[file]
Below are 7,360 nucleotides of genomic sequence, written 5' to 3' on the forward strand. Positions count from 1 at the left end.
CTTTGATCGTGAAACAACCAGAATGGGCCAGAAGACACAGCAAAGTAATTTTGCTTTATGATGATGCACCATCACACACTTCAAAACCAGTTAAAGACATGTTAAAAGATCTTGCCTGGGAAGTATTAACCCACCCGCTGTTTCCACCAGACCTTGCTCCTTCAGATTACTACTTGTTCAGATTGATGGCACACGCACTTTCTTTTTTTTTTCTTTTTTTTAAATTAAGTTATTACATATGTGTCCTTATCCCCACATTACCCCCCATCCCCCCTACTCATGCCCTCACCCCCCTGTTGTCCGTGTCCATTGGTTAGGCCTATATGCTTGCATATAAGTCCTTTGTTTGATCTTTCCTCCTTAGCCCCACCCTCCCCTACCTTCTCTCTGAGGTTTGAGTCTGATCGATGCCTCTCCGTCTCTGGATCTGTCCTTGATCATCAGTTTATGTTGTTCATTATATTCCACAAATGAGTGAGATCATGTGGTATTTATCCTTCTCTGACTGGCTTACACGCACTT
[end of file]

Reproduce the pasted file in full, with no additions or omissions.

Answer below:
Below are 7,360 nucleotides of genomic sequence, written 5' to 3' on the forward strand. Positions count from 1 at the left end.
CTTTGATCGTGAAACAACCAGAATGGGCCAGAAGACACAGCAAAGTAATTTTGCTTTATGATGATGCACCATCACACACTTCAAAACCAGTTAAAGACATGTTAAAAGATCTTGCCTGGGAAGTATTAACCCACCCGCTGTTTCCACCAGACCTTGCTCCTTCAGATTACTACTTGTTCAGATTGATGGCACACGCACTTTCTTTTTTTTTTCTTTTTTTTAAATTAAGTTATTACATATGTGTCCTTATCCCCACATTACCCCCCATCCCCCCTACTCATGCCCTCACCCCCCTGTTGTCCGTGTCCATTGGTTAGGCCTATATGCTTGCATATAAGTCCTTTGTTTGATCTTTCCTCCTTAGCCCCACCCTCCCCTACCTTCTCTCTGAGGTTTGAGTCTGATCGATGCCTCTCCGTCTCTGGATCTGTCCTTGATCATCAGTTTATGTTGTTCATTATATTCCACAAATGAGTGAGATCATGTGGTATTTATCCTTCTCTGACTGGCTTACACGCACTT